If you have the misfortune of getting injured on a New York City Transit Authority bus, the first rule is get an incident report.
We have had to refuse many potential cases because the clients did not have accident reports. As a general rule, an unreported accident will result in either no recovery or a very limited recovery. Generally, NYCTA will refuse to settle a case where there has been no report.
Here is an example of a case that we had to decline due to the lack of a report:
A pedestrian was injured while waiting to board a bus.
She was waiting on the sidewalk for the automated handicapped ramp to be pulled back onto the bus. A piece of the ramp came loose and struck the client.
Although it appeared that the NYCTA operator was negligent, we could not take the case because the client did not insist on medical assistance. No incident report was taken, and the client had no way of proving an accident. We had to decline this case.
NYCTA’s rationale for refusing settlement is that without a report evidencing an accident, there is no independent proof that an accident has happened. In other words, NYCTA will question whether the accident occurred. By its own internal rules NYCTA bus operators must stop and have accidents reported. Therefore, a bus operator will deny the accident because his failure to follow the procedures of getting the incident report is a rule violation and can result in discipline.
Here is the NYCTA procedure:
- In an accident involving either bodily injury or property damage, the bus operator must stop the bus and call his dispatcher/supervisor for assistance.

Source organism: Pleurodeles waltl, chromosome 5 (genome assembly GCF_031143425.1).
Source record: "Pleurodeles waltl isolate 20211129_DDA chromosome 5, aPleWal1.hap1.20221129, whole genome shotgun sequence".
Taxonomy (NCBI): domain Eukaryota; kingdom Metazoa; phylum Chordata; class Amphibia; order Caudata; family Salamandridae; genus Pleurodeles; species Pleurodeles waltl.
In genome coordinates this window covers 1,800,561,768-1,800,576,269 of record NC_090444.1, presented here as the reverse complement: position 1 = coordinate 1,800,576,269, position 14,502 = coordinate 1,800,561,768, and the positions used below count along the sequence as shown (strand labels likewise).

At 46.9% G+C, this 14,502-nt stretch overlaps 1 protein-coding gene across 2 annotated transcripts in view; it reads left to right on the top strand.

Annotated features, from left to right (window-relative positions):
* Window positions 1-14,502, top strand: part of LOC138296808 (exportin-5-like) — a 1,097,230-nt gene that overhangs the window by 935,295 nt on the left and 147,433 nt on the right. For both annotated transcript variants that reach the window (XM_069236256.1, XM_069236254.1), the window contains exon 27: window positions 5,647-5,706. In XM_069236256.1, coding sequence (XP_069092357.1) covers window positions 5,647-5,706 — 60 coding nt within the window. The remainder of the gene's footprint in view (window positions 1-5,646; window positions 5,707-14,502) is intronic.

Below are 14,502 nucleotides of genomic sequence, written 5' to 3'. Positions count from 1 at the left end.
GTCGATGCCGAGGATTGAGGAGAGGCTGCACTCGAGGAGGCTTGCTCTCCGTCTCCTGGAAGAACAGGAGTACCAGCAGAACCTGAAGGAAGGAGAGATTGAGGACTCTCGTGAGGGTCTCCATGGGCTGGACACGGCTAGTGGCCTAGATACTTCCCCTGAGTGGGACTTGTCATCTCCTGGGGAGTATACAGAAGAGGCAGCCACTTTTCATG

- The bus will be taken out of service to await the NYCTA supervisor and NYPD police and an ambulance. The non-injured passengers will be allowed to leave unless they are witnesses.
- An NYCTA supervisor will come to the scene and take a report as well as conduct some investigation, such as collect witness statements.
- The NYCTA incident report will consist of many pages and will be separate from the NYPD accident report. The NYPD report is a public record and can be obtained shortly after the accident. However, the NYCTA report is a private accident report available only during the course of the litigation.
- The injured person will be taken from the scene by ambulance.
One positive element of having the NYCTA and NYPD report to the scene is that the happening of an accident will not be an issue. However, there may be issues as to how the accident occurred and whether NYCTA has ultimate responsibility.
If you have been injured by an NYCTA bus, please feel free to call me for a free consultation at 800-581-1434 or write to firstname.lastname@example.org.